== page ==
I have listened to and sung quite a few of John Rutter’s works, so for this part of my research I listened to two composers I wasn’t previously familiar with.
Eric Whitacre: Cloudburst (2008)
What struck me the most about this very evocative piece from the beginning was the harmony – Whitacre uses lots of close harmonies, unresolved suspensions and also even tone clusters, which are technically dissonances but don’t sound unpleasant in the context of the soft choral lines. I like the contrast between the held chords and simultaneously spoken lines in which the consonants (particularly the s’s) are very clearly audible. Around six minutes into the piece, percussion instruments are introduced – the backdrop of suspended cymbals and wind chimes creates an atmospheric and almost magical sound before a very effective thunder clap; finger snaps and claps are then used to create the illusion of raindrops which works remarkably well. This style of composing is known as aleatoric, as each performance is inevitably slightly different.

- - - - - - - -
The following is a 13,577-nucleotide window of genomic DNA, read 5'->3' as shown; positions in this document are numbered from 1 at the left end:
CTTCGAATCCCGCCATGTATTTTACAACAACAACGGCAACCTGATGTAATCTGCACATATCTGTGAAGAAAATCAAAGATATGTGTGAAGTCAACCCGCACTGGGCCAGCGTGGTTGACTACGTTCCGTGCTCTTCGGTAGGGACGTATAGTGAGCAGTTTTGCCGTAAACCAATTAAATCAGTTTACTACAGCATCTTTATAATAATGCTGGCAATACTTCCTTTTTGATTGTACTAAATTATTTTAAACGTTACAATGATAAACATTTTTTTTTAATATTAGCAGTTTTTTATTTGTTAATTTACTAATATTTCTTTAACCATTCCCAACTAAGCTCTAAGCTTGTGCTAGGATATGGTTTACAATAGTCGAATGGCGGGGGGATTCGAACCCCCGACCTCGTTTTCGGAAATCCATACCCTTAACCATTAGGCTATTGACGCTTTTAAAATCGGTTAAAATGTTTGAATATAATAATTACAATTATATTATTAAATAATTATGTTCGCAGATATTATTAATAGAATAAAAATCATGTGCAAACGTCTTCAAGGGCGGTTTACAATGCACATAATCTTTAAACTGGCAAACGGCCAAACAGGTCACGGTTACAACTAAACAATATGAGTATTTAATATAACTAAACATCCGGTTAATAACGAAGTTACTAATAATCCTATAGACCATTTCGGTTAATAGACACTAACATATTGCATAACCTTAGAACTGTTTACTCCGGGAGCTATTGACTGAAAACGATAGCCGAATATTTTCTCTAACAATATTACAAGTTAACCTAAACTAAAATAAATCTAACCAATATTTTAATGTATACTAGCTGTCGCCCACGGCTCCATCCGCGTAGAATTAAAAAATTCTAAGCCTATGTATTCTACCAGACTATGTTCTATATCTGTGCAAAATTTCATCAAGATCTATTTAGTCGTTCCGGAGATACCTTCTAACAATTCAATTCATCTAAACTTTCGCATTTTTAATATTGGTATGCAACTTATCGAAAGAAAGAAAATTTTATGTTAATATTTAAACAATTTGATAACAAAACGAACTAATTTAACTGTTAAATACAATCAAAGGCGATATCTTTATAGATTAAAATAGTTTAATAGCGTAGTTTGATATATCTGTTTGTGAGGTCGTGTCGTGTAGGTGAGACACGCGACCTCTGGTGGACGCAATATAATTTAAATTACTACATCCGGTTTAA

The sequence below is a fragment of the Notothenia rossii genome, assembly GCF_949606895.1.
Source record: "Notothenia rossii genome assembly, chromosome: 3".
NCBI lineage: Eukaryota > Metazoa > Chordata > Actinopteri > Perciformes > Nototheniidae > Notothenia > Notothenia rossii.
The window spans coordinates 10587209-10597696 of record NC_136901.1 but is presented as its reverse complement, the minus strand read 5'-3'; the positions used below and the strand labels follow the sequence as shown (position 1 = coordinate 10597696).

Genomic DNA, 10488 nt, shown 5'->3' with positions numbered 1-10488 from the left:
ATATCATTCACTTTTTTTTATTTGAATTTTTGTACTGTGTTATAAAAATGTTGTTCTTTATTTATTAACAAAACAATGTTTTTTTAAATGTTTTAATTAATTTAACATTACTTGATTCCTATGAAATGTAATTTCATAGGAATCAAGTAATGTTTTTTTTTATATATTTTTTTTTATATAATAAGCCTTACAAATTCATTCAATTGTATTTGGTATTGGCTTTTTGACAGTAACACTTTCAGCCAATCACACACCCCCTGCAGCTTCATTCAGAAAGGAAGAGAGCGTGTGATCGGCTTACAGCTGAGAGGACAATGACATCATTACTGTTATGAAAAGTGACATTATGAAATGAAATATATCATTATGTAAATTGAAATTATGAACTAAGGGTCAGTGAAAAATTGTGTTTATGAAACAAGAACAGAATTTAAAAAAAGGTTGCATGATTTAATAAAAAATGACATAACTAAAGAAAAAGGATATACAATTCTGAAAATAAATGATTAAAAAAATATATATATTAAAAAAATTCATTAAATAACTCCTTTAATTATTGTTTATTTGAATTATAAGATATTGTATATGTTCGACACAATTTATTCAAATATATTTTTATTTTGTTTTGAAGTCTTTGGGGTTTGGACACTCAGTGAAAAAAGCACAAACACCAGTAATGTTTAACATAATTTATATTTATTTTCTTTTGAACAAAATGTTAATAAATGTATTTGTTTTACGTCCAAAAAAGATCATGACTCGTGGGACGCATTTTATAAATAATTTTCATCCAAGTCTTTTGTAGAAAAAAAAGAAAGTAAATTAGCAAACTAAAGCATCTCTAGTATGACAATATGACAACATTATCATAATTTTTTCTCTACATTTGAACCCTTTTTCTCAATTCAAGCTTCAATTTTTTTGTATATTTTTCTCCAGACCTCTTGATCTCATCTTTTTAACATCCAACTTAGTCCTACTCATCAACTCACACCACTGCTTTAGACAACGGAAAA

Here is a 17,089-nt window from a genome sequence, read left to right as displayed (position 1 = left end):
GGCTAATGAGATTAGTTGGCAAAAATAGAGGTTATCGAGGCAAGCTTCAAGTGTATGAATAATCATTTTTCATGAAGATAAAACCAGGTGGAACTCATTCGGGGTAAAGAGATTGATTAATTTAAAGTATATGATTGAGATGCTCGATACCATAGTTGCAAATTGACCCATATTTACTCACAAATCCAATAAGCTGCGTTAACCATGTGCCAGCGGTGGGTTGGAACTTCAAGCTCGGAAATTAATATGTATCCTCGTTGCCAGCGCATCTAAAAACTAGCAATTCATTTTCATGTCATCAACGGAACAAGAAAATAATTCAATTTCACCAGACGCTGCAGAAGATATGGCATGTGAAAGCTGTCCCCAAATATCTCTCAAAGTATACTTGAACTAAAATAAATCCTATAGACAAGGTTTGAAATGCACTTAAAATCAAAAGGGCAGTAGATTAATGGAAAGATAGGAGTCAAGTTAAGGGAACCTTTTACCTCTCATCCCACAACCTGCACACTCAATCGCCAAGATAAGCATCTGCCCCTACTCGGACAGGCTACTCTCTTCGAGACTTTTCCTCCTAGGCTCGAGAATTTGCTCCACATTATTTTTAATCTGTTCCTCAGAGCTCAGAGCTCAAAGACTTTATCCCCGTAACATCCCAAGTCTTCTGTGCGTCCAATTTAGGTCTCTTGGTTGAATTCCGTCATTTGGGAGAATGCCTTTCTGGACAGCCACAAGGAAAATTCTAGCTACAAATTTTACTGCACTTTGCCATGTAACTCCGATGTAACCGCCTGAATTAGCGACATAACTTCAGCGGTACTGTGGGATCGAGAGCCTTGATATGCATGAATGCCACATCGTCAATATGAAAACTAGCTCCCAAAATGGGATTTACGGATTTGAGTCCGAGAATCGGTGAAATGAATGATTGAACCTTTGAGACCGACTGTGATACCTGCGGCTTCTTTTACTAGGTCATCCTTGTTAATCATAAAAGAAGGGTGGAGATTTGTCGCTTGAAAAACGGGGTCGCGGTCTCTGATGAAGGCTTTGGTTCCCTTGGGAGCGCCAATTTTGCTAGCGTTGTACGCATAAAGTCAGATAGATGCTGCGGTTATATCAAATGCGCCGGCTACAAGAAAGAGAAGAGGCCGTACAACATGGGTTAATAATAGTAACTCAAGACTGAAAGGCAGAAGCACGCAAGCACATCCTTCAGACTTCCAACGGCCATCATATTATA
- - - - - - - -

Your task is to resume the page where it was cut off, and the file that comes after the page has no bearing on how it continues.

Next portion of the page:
Morten Lauridsen: O Magnum Mysterium (1994)
Interestingly, I found this on Spotify on an album entitled ‘So you think you don’t like classical music?’, alongside composers such as Bach, Chopin, Rachmaninov, and also coincidentally Eric Whitacre. This style of contemporary music is certainly one of the most accessible. This particular piece for unaccompanied choir has a gentle feel, appropriate for the religious text it is a setting of. The vocal lines move slowly and often together in a chordal style. Dissonances are carefully placed and then resolved, which heightens the intensity of the music.